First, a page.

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The Good, the Bad and the Ugly

Three very different stories about the financial advice profession he saw in the space of a couple of days inevitably put Tim Sargisson in mind of the title of a well-known spaghetti western.

As it is August and many of us are on our summer holidays, I thought a more whimsical title might be appropriate. The underlying theme of today’s piece, however, is anything but whimsical. The idea behind the title came from three stories I read in the space of a few days last month, which highlighted all that is good, bad and ugly about our profession.

First, let’s start on a positive – the news that those seeking help from a financial adviser are better off by an average of around £40,000, compared with their unadvised peers. The findings from the International Longevity Centre think-tank show the benefits of advice, where affluent advised customers upped their liquid assets by around £12,000 and pension wealth by £31,000 over those who did not obtain advice.

Advice also led to greater savings and equity investment, while 90% of those canvassed said they were happy with the advice they received. The report concludes that trust and financial capability were the two biggest drivers for those seeking advice.Here, however, is the rub – trust and financial capability are clearly important, but where there is the yin there is usually the yang and this is certainly the case here. The news the Financial Services Compensation Scheme (FSCS) has seen claims involving bad advice to move retirement savings into risky assets in SIPPs increased by more than a third.

The FSCS annual report and accounts show SIPP compensation has increased from £78m in 2015/16 to £105m in 2016/17. It is a twist of fate that the bad side of our business was reported the same day as the think-tank findings were released.

This is a truly shocking set of numbers and reinforces a point I have stressed time and time again –  if you are one of the 78% of advisers who pick funds for your client, just how robust is your investment selection process in terms of truly understanding what you select? Are you ensuring you de-risk your business?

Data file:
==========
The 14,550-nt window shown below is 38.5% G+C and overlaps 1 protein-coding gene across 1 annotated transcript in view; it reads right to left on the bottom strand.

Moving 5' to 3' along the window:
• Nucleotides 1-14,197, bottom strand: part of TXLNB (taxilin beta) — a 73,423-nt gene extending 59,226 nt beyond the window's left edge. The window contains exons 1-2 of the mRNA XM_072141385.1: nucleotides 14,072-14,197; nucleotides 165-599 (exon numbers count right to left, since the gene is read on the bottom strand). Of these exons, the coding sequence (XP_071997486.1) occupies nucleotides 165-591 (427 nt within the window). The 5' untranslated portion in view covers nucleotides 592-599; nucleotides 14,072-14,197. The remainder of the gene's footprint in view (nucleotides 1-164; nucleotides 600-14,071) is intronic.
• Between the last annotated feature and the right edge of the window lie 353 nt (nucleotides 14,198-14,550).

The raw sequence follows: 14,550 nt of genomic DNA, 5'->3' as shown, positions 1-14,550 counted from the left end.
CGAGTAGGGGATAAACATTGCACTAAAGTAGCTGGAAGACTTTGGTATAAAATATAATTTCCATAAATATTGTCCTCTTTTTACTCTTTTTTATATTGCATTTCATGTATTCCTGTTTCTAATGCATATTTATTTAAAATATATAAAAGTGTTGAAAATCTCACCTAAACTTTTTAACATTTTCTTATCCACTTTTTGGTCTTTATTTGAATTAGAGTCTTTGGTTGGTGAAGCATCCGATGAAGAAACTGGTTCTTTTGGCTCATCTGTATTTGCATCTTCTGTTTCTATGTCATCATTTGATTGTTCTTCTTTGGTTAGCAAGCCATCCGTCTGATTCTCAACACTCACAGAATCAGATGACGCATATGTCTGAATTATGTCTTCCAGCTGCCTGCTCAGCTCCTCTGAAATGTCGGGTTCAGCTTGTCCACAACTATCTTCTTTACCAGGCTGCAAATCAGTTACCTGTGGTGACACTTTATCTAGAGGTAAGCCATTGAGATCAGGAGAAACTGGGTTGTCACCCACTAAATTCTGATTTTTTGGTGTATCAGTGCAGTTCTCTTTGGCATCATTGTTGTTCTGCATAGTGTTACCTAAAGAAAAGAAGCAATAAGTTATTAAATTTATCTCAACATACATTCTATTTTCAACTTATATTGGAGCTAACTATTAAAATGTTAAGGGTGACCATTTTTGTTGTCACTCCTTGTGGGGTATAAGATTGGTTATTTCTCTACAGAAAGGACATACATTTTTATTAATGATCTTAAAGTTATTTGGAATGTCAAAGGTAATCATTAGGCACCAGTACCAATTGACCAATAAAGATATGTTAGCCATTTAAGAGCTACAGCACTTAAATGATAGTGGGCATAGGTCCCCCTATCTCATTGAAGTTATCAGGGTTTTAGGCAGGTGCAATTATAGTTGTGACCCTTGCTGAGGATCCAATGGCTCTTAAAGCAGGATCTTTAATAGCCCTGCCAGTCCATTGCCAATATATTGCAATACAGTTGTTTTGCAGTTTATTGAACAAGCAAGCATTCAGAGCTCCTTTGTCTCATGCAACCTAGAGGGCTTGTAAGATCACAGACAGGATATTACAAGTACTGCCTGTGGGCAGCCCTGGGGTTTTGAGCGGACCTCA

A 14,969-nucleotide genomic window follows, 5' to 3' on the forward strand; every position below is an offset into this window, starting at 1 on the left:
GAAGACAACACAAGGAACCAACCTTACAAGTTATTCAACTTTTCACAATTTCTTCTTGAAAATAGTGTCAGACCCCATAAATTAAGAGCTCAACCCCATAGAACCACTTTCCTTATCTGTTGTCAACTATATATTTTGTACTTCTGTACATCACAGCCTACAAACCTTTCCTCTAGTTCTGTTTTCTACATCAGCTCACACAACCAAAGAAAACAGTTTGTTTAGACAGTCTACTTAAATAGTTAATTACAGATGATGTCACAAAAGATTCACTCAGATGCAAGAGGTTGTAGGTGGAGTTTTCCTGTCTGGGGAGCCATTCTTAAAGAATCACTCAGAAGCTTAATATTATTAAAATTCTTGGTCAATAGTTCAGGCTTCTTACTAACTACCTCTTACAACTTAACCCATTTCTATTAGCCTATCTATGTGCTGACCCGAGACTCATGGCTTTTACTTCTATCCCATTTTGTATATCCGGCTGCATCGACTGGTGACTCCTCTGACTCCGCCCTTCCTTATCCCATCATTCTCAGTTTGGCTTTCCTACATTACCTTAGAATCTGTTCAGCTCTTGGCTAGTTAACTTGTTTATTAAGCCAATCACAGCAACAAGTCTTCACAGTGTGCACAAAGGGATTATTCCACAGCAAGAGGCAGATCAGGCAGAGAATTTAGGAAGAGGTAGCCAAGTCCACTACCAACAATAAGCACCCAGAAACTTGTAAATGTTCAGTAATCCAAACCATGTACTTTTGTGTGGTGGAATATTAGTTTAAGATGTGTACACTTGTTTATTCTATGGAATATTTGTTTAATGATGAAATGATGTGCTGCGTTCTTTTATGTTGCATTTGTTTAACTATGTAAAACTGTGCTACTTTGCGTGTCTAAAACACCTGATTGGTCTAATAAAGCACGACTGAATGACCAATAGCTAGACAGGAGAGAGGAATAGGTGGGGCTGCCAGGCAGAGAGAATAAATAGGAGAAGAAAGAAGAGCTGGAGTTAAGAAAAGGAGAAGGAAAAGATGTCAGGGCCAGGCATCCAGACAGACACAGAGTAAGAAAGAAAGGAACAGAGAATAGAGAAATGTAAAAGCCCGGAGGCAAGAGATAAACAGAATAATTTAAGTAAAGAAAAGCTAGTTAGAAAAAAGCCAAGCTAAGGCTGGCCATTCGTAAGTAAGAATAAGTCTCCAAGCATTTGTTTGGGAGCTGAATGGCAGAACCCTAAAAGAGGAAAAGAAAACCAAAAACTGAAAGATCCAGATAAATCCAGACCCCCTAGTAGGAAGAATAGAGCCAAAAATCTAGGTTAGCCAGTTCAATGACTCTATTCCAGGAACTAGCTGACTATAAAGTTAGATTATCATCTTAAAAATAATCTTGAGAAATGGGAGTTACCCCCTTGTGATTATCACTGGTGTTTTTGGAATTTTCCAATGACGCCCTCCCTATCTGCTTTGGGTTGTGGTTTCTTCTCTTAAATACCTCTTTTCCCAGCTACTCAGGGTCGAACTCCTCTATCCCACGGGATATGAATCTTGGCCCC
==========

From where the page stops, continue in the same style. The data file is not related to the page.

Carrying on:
Because, for the client, this whole process is still a crapshoot – in other words you may be a client who ends up with one of the good guys, exuding trust and financial capability. Yet you might just as likely end up with one of the bad guys, who sees fit to invest your entire life savings in ‘ethical forestry’ or a ‘green oil plantation’, or some such toxic product despite all the warnings and a £105m compensation bill, just for the current year.

And do not kid yourself into thinking this sort of activity has stopped. Only the other day I was directed to a SIPP and SSAS website that is awash with this noxious stuff.

Reputation being trashed 

This shames us all because, while we might see ourselves in the same league as other professionals such as accountants and solicitors, I cannot see them putting up with their reputation being trashed by their peers in this way. If we are prepared to keep seeing this as somebody else’s problem, this issue will not go away on its own and those FSCS bills will keep rolling in.

Finally, the ugly, which is a story in last month’s Daily Telegraph of a reader who was hit with a £20,170 tax bill due to ill-advised pension withdrawals.  Had he taken advice, I am sure any adviser worth his salt would have structured the withdrawal process to mitigate his tax liability.

For all the sterling work that goes on in promoting investment strategies, however, the same cannot be said of our skills in making the public aware of how we can help in these areas. Our marketing talents are lamentable. So expect to read a whole heap of stories about people with ‘unfair’ tax bills because they ‘didn’t know’ – and did not know who to turn to for help.

To be considered truly professional, we advisers have to find ways to engage with people to help them – and to help them avoid these sorts of costly mistake.

Published on 8th August

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